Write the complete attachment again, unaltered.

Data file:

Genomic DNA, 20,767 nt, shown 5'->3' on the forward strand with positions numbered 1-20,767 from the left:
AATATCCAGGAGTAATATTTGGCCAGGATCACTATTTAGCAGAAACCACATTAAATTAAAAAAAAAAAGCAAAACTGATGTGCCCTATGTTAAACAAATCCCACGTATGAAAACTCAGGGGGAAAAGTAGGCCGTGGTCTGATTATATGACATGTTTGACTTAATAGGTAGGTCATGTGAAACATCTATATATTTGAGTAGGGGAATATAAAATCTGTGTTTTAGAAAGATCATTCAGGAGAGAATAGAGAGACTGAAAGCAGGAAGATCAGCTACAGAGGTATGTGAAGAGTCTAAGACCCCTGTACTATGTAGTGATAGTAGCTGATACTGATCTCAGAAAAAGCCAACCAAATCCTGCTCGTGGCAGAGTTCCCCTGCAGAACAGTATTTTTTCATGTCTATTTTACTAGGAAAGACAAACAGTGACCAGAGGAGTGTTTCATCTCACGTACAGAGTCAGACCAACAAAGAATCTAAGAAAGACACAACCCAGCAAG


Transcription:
Genomic DNA, 20,767 nt, shown 5'->3' on the forward strand with positions numbered 1-20,767 from the left:
AATATCCAGGAGTAATATTTGGCCAGGATCACTATTTAGCAGAAACCACATTAAATTAAAAAAAAAAAGCAAAACTGATGTGCCCTATGTTAAACAAATCCCACGTATGAAAACTCAGGGGGAAAAGTAGGCCGTGGTCTGATTATATGACATGTTTGACTTAATAGGTAGGTCATGTGAAACATCTATATATTTGAGTAGGGGAATATAAAATCTGTGTTTTAGAAAGATCATTCAGGAGAGAATAGAGAGACTGAAAGCAGGAAGATCAGCTACAGAGGTATGTGAAGAGTCTAAGACCCCTGTACTATGTAGTGATAGTAGCTGATACTGATCTCAGAAAAAGCCAACCAAATCCTGCTCGTGGCAGAGTTCCCCTGCAGAACAGTATTTTTTCATGTCTATTTTACTAGGAAAGACAAACAGTGACCAGAGGAGTGTTTCATCTCACGTACAGAGTCAGACCAACAAAGAATCTAAGAAAGACACAACCCAGCAAG